The Hoonah School District has been ordered to pay more than $80,000 to the victim of a 2002 classroom slashing attack involving high school girls.
Juneau Superior Court Judge Patricia Collins issued the judgment last week based on a jury's verdict at the April trial. Jurors found the school district 95 percent liable for damages to the victim, who was 13 at the time. They set pre-interest damages at $61,740.
"The school had the duty to protect its students," said Louis Menendez, who filed the suit in April 2003 on behalf of Christopher Mills, father of the victim. He said he was not surprised by the way the jury divided the liability.
In the final judgment Collins ordered the Hoonah School District to pay $58,653 of the award, plus $23,750 in interest. She ordered the assailant to pay $3,087 plus $1,250 in interest.
The girl who committed the assault, who was 14, was named as a defendant in the suit. Because of her age, her name is not printed.
"She was barely out of childhood," her attorney, Tony Strong, said Wednesday. He said the victim actually was his client's best friend.
Strong said the principal could have prevented the assault by separating the girls.
Anchorage attorney Frank Koziol, who represented the school district, declined to comment on the case.
Strong said both girls testified at trial that his client told the principal to "do something" about the victim shortly before the assault, although the girls disagreed on whether she said she would "kill her."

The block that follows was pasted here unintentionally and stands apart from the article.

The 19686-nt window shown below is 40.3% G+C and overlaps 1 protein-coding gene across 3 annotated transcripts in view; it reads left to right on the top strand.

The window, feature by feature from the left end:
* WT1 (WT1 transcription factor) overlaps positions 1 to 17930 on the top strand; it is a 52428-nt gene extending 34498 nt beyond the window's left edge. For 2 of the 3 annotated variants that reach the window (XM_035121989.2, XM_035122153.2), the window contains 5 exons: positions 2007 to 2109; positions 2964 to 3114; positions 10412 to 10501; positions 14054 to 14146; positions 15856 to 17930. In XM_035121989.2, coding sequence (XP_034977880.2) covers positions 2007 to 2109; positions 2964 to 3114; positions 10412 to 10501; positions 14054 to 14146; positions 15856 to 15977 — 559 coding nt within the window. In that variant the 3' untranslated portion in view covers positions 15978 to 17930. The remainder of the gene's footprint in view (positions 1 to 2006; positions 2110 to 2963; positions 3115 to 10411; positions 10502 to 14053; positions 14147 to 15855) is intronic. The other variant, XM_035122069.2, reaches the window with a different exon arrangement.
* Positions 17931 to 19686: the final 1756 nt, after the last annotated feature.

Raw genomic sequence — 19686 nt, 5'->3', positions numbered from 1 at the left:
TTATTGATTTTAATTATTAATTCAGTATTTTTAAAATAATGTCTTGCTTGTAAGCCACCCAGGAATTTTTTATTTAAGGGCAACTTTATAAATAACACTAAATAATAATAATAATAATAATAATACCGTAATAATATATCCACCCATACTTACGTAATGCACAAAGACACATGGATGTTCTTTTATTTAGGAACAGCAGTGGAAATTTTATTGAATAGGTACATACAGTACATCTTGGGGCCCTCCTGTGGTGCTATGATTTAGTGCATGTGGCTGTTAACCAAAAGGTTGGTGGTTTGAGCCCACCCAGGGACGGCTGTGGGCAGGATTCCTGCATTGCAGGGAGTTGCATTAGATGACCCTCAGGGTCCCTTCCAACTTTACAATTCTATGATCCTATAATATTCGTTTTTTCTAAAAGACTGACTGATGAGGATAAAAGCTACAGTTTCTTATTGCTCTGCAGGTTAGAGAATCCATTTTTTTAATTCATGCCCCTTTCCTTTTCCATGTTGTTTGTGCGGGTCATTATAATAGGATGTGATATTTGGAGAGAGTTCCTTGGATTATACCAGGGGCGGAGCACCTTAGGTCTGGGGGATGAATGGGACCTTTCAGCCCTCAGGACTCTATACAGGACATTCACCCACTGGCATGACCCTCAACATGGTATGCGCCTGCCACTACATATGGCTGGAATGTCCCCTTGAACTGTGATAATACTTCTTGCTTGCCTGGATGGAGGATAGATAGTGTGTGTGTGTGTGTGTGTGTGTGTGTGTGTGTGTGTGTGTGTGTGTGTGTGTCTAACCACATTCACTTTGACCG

On Feb. 13, 2002, with no teacher in Room 418, Strong's client attacked the victim "without provocation," Menendez alleged. She used a butane lighter that had been modified to include sharpened metal edges.
Before a teacher came into a classroom and separated the girls, the victim sustained cuts on both sides of her face, on her right eyelid and below the right eyebrow, according to Menendez' complaint, which was illustrated with pictures of the injuries.
Menendez argued the defendant failed to adequately supervise the classroom, and that school officials knew or should have known the assailant was violent.
Strong said an alleged threat made by his client against a substitute teacher on Jan. 25, 2002, was taken out of context. He said her statement that she would get a gun and kill the woman if there weren't any laws came as part of a rambling statement after the substitute sent her to the principal's office.
After that statement, police were notified and the school brought in a psychologist to see the girl, Strong explained. He said the psychologist allowed his client back into school before the assault.
Menendez argued in his original complaint that the school had an obligation to discover the assailant was carrying a weapon and to warn other students and parents if a student is carrying a weapon.
Strong argued that his client was being harassed by other students. She and her mother had gone to school officials looking for something to be done. He said the girl was a straight-A student until she got to the seventh grade and started drinking and associating with an older crowd.
He said he believes testimony showing his client was harassed influenced the jury. He talked with jury members after the trial. During the trial, one juror in a note to the judge asked about the school's policy on harassment, he added.
The jury established the victim's losses at $25,000 for past noneconomic damages, $5,100 for future noneconomic damages and $31,640 for future economic damages.
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